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UNM researchers develop vaccine for Alzheimer's



University of New Mexico researchers have developed a vaccine that could prevent Alzheimer's disease. PHD student Nicole Maphis, who participates in the UNM's Biomedical Sciences graduate program, says, "We are excited about this finding because it suggests that we can use the body's immune system to make antibodies to these complications and these antibodies to actually bind and eliminate these tau complications. "Maphis and Kiran Bhaskar, a professor at the UNM's Department of Molecular Genetics and Microbiology, found that the vaccine was given to mice, developed antibodies that removed the tau protein from their brains, and the reaction took months. Then Maphis and Bhaskar tested the animals in a series of labyrinthine tests. Mice receiving the vaccine performed significantly better than those who did not. MRI scans showed that the vaccinated animals had lower brain shrinkage, indicating that the vaccine prevented the death of neurons. Maphis says, "These results confirm that targeted dew confusion with the help of a vaccine intervention can remedy memory dysfunction and prevent the death of neurons." UNM scientists David Peabody and Bryce Chackerian developed the Human Papillomavirus vaccine (found in the brains of Alzheimer's patients). In the future, Bhaskar would like to receive funding for the commercialization of this vaccine for the development of an injection that could someday be tested in Alzheimer's patients. Bhaskar is optimistic that it will receive them The funding of the vaccine from a federal research grant for small businesses to advance the research project. However, the manufacture of this medicine could potentially cost millions of dollars and take decades.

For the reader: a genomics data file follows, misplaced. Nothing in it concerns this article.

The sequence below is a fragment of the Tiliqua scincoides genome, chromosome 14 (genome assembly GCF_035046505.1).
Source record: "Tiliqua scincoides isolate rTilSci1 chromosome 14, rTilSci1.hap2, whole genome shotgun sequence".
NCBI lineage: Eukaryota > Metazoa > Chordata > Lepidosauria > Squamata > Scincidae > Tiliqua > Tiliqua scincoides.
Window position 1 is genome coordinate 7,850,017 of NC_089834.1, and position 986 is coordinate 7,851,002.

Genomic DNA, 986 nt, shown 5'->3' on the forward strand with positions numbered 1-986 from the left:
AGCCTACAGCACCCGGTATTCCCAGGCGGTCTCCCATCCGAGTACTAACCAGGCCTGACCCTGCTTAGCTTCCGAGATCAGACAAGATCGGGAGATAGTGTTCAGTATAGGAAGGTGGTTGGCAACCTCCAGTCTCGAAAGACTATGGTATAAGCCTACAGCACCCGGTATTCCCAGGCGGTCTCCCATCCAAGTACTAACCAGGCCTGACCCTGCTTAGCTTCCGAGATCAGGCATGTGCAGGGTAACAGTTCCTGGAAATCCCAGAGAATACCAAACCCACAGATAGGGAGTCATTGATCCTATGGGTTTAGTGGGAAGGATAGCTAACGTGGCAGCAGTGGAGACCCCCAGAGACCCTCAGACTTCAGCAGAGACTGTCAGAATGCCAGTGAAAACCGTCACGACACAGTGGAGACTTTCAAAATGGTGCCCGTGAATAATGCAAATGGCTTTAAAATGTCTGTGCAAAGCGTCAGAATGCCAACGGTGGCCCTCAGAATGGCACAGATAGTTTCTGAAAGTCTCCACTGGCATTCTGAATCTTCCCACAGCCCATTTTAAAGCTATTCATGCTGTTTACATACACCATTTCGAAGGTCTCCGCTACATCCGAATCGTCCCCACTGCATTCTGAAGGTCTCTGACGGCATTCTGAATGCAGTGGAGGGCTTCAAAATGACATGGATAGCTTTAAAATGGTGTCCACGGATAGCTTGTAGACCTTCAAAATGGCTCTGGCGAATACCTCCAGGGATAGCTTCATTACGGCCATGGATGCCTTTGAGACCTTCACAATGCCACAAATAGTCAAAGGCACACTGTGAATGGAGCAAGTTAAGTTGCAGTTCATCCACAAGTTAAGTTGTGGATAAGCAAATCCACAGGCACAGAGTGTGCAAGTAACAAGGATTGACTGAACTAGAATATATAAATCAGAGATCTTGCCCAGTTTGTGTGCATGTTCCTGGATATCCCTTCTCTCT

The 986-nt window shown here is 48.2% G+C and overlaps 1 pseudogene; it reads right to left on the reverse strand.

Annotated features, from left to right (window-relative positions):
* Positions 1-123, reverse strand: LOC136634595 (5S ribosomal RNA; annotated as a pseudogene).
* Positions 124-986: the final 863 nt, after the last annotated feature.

Researchers at the University of New Mexico have developed a vaccine that could prevent Alzheimer's disease.

Doctoral student Nicole Maphis, who is participating in the UNM's Biomedical Sciences graduate program, says, "We are pleased with these results because they suggest that we can use the body's immune system to make antibodies against these complications, and that Antibodies actually bind and eliminate these tau complications. "

Maphis and Kiran Bhaskar, a professor at UNM The Department of Molecular Genetics & Microbiology found that mice developed antibodies to the vaccine when they removed the tau protein from their brains and stopped the reaction for months.

Then Maphis and Bhaskar tested the animals in a battery of labyrinthine tests. Mice receiving the vaccine performed significantly better than those who did not. MRI scans showed that the vaccinated animals had lower brain shrinkage, indicating that the vaccine prevented the death of neurons.

Maphis says, "These results confirm that targeted dew entrapment using a vaccine can repair memory dysfunction and prevent the death of neurons."

UNM scientists David Peabody and Bryce Chackerian developed the vaccine dengue virus, hepatitis B, and human papillomavirus (found in the brain of Alzheimer's disease patients).

In the future, Bhaskar intends to receive funding for the marketing of this vaccine for injection, which could one day be tested on human patients Alzheimer's.

Bhaskar is confident that she will finance the vaccine from a government research fellowship for small businesses to advance the research project.

However, the manufacture of this medicine could potentially cost millions of dollars and take decades.

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